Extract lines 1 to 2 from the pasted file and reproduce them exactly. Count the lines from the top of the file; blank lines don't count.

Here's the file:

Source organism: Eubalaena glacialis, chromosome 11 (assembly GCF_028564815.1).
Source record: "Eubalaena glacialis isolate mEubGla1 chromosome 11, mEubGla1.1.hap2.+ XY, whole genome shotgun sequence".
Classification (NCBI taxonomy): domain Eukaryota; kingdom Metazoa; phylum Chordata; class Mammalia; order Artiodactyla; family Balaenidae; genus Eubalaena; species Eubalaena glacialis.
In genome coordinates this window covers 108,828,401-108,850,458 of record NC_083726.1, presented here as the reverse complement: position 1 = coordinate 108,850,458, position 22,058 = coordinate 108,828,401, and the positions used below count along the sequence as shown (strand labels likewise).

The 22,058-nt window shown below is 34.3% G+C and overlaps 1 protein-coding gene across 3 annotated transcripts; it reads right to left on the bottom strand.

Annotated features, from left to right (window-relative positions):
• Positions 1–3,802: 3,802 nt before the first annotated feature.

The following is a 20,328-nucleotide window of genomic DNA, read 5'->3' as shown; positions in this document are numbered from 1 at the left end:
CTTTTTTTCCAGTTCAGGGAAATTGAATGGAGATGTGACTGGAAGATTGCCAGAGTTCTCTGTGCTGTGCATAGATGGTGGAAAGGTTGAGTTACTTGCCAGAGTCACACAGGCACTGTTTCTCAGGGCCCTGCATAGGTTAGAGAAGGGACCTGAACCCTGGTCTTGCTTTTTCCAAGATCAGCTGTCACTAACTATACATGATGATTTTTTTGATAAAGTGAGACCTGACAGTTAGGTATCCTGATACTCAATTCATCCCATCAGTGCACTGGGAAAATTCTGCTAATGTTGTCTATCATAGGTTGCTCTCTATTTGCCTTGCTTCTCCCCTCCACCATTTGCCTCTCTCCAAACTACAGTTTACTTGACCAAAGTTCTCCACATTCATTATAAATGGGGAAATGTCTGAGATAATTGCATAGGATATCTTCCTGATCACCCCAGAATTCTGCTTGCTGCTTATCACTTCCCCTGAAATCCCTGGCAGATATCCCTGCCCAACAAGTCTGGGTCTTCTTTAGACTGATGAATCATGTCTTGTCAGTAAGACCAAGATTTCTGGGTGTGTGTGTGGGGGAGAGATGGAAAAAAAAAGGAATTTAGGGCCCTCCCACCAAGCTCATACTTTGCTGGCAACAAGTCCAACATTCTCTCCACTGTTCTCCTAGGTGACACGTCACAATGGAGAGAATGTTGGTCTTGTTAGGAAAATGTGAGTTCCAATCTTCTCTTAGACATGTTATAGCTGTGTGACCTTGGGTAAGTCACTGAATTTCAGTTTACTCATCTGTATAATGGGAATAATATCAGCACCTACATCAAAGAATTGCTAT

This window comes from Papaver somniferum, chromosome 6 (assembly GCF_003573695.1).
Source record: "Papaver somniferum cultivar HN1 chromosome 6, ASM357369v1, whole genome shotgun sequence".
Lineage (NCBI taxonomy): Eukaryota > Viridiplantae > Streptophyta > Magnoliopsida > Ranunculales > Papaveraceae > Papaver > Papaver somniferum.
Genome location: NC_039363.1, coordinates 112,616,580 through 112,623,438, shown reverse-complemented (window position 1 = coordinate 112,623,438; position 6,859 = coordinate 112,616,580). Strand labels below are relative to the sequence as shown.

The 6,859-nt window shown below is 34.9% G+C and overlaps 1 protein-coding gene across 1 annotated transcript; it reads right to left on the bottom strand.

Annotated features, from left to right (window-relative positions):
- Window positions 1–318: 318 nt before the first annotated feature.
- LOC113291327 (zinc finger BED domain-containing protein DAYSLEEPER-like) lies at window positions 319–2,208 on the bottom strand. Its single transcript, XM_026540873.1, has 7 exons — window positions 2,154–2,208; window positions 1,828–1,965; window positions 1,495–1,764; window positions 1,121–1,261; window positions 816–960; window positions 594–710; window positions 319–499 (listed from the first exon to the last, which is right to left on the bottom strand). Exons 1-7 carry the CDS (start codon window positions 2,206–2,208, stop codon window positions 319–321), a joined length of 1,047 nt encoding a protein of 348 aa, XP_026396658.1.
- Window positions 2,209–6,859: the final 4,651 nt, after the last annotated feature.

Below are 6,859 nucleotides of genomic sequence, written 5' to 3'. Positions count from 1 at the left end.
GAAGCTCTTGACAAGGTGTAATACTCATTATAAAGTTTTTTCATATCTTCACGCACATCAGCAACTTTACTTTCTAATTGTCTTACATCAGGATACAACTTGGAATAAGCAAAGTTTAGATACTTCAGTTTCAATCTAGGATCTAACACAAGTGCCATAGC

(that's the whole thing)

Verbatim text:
Source organism: Eubalaena glacialis, chromosome 11 (assembly GCF_028564815.1).
Source record: "Eubalaena glacialis isolate mEubGla1 chromosome 11, mEubGla1.1.hap2.+ XY, whole genome shotgun sequence".